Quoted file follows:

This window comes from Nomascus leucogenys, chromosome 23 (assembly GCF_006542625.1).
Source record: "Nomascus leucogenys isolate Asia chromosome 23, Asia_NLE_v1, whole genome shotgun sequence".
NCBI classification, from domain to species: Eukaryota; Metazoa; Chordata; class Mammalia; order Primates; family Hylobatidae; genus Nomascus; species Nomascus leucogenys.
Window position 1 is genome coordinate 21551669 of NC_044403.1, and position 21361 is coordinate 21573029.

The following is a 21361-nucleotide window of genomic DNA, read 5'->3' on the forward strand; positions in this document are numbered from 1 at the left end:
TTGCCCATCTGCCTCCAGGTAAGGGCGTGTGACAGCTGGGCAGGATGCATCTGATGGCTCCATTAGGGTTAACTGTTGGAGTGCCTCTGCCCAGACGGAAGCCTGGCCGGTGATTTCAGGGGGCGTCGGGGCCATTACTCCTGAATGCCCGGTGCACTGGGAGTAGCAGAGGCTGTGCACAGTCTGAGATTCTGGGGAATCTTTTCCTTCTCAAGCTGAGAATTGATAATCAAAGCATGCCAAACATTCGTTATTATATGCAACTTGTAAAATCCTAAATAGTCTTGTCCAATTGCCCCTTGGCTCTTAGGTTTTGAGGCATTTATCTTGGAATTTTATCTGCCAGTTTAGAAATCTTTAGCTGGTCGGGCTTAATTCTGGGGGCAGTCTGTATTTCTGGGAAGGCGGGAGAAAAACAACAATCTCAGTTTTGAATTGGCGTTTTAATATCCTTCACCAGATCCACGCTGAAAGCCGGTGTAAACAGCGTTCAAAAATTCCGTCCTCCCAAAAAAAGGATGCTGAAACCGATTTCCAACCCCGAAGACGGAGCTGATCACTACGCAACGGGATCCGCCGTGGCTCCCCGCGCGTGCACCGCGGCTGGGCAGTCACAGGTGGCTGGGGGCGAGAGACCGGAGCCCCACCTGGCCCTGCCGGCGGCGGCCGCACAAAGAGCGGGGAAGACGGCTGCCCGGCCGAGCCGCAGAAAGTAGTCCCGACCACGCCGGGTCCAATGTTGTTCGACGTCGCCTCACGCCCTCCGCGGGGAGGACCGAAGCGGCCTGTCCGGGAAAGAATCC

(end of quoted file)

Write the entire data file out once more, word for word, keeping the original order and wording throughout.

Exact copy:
This window comes from Nomascus leucogenys, chromosome 23 (assembly GCF_006542625.1).
Source record: "Nomascus leucogenys isolate Asia chromosome 23, Asia_NLE_v1, whole genome shotgun sequence".
NCBI classification, from domain to species: Eukaryota; Metazoa; Chordata; class Mammalia; order Primates; family Hylobatidae; genus Nomascus; species Nomascus leucogenys.
Window position 1 is genome coordinate 21551669 of NC_044403.1, and position 21361 is coordinate 21573029.

The following is a 21361-nucleotide window of genomic DNA, read 5'->3' on the forward strand; positions in this document are numbered from 1 at the left end:
TTGCCCATCTGCCTCCAGGTAAGGGCGTGTGACAGCTGGGCAGGATGCATCTGATGGCTCCATTAGGGTTAACTGTTGGAGTGCCTCTGCCCAGACGGAAGCCTGGCCGGTGATTTCAGGGGGCGTCGGGGCCATTACTCCTGAATGCCCGGTGCACTGGGAGTAGCAGAGGCTGTGCACAGTCTGAGATTCTGGGGAATCTTTTCCTTCTCAAGCTGAGAATTGATAATCAAAGCATGCCAAACATTCGTTATTATATGCAACTTGTAAAATCCTAAATAGTCTTGTCCAATTGCCCCTTGGCTCTTAGGTTTTGAGGCATTTATCTTGGAATTTTATCTGCCAGTTTAGAAATCTTTAGCTGGTCGGGCTTAATTCTGGGGGCAGTCTGTATTTCTGGGAAGGCGGGAGAAAAACAACAATCTCAGTTTTGAATTGGCGTTTTAATATCCTTCACCAGATCCACGCTGAAAGCCGGTGTAAACAGCGTTCAAAAATTCCGTCCTCCCAAAAAAAGGATGCTGAAACCGATTTCCAACCCCGAAGACGGAGCTGATCACTACGCAACGGGATCCGCCGTGGCTCCCCGCGCGTGCACCGCGGCTGGGCAGTCACAGGTGGCTGGGGGCGAGAGACCGGAGCCCCACCTGGCCCTGCCGGCGGCGGCCGCACAAAGAGCGGGGAAGACGGCTGCCCGGCCGAGCCGCAGAAAGTAGTCCCGACCACGCCGGGTCCAATGTTGTTCGACGTCGCCTCACGCCCTCCGCGGGGAGGACCGAAGCGGCCTGTCCGGGAAAGAATCC